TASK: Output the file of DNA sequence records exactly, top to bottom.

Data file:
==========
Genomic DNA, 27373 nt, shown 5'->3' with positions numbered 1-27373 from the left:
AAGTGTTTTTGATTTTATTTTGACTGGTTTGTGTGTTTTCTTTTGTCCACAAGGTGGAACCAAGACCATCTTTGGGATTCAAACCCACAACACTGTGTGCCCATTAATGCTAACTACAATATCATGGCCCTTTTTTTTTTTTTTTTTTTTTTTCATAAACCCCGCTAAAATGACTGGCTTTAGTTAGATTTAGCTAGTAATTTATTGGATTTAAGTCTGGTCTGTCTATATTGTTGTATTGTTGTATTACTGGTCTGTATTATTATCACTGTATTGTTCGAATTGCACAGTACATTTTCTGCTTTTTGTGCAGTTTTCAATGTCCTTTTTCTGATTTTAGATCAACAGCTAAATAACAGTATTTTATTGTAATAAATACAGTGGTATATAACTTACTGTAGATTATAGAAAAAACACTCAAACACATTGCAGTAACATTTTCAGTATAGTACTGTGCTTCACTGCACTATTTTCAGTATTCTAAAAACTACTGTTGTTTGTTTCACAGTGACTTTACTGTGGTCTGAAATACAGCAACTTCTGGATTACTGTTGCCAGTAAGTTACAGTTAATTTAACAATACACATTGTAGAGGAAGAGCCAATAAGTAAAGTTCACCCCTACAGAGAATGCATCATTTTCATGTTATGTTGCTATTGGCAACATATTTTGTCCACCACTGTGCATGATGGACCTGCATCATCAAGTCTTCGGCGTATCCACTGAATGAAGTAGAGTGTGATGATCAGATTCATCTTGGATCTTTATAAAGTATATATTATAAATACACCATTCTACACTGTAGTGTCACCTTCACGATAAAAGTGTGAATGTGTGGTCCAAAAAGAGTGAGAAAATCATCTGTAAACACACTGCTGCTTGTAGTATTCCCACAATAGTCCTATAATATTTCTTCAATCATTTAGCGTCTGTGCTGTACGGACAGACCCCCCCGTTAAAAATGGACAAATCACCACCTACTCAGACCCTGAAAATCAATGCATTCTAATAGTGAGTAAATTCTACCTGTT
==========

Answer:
Genomic DNA, 27373 nt, shown 5'->3' with positions numbered 1-27373 from the left:
AAGTGTTTTTGATTTTATTTTGACTGGTTTGTGTGTTTTCTTTTGTCCACAAGGTGGAACCAAGACCATCTTTGGGATTCAAACCCACAACACTGTGTGCCCATTAATGCTAACTACAATATCATGGCCCTTTTTTTTTTTTTTTTTTTTTTTCATAAACCCCGCTAAAATGACTGGCTTTAGTTAGATTTAGCTAGTAATTTATTGGATTTAAGTCTGGTCTGTCTATATTGTTGTATTGTTGTATTACTGGTCTGTATTATTATCACTGTATTGTTCGAATTGCACAGTACATTTTCTGCTTTTTGTGCAGTTTTCAATGTCCTTTTTCTGATTTTAGATCAACAGCTAAATAACAGTATTTTATTGTAATAAATACAGTGGTATATAACTTACTGTAGATTATAGAAAAAACACTCAAACACATTGCAGTAACATTTTCAGTATAGTACTGTGCTTCACTGCACTATTTTCAGTATTCTAAAAACTACTGTTGTTTGTTTCACAGTGACTTTACTGTGGTCTGAAATACAGCAACTTCTGGATTACTGTTGCCAGTAAGTTACAGTTAATTTAACAATACACATTGTAGAGGAAGAGCCAATAAGTAAAGTTCACCCCTACAGAGAATGCATCATTTTCATGTTATGTTGCTATTGGCAACATATTTTGTCCACCACTGTGCATGATGGACCTGCATCATCAAGTCTTCGGCGTATCCACTGAATGAAGTAGAGTGTGATGATCAGATTCATCTTGGATCTTTATAAAGTATATATTATAAATACACCATTCTACACTGTAGTGTCACCTTCACGATAAAAGTGTGAATGTGTGGTCCAAAAAGAGTGAGAAAATCATCTGTAAACACACTGCTGCTTGTAGTATTCCCACAATAGTCCTATAATATTTCTTCAATCATTTAGCGTCTGTGCTGTACGGACAGACCCCCCCGTTAAAAATGGACAAATCACCACCTACTCAGACCCTGAAAATCAATGCATTCTAATAGTGAGTAAATTCTACCTGTT